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Satanic Temple finds home at site of former Massachusetts witch trials

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The international headquarters for the Satanic Temple, which says its mission is to promote separation of church and state not devil worship, is set to open on Thursday in a Massachusetts city known historically for persecuting witches accused of being possessed by the devil.

It was in Salem, the home for the new center, that 20 people were executed in the notorious witch trials in the 1690s, an important event in the history of colonial America.

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Gallows Hill, where the accused witches are believed to have been hung, is less than a mile (1.6 km) from the Satanic Temple’s center, a Victorian-style house that once served as a funeral home.

“The irony that a town which one executed people because of alleged ties to Satan will now be hosting the headquarters of the world’s largest satanic organization is not lost on us,” said Satanic Temple spokesperson Lucien Greaves in a statement. “The fact that we have a home in Salem is a testament to the progressive mentality of the people there, and the local government’s support for plurality.”

The group, which does not promote worship of the devil as described in the Bible, says its mission is to reinforce the separation of church and set, encourage benevolence and empathy among all people and promote “practical common sense and justice.”

The building will house the group’s one-ton, 7-foot (2.13-m) bronze statue of Baphomet, a goat-headed winged deity that has been associated with satanism and the occult. The group is perhaps best known for attempts have the statue positioned next to monuments to the Bible’s Ten Commandments in Oklahoma and Arkansas, in a protest to perceived state support for one religion over another.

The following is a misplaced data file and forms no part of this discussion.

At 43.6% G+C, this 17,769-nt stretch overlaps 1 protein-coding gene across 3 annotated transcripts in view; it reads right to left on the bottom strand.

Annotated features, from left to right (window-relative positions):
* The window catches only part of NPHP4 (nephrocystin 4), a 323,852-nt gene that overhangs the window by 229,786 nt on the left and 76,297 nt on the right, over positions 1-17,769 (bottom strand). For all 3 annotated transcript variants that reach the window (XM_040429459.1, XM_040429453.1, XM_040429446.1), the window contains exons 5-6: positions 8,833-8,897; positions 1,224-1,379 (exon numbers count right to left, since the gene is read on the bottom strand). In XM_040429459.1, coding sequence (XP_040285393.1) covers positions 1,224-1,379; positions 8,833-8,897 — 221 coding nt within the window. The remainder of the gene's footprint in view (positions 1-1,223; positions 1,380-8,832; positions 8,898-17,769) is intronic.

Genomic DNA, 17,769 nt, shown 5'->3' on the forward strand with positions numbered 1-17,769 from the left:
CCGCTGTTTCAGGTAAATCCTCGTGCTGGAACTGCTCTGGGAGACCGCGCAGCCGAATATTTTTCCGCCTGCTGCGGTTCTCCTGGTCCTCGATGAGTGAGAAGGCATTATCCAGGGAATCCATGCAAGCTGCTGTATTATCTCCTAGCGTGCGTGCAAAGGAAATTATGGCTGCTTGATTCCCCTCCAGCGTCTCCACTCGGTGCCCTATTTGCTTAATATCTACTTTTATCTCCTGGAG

Officials in those states fought off the efforts.

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So far, officials and residents in Salem have expressed few objections to the Satanic center.

“It’s not really that big a deal,” said Salem City Council President Josh Turiel “We’ve had weirder things pretty much on every other street corner.”

The seaside community about 20 miles (32 km) north of Boston has taken to playing up the darker aspects of its history. The downtown features the Salem Witch Museum, as well as occult shops alongside upscale boutiques, all major tourist draws in the lead up to Halloween on Oct. 31.

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(Editing by Scott Malone and Cynthia Osterman)


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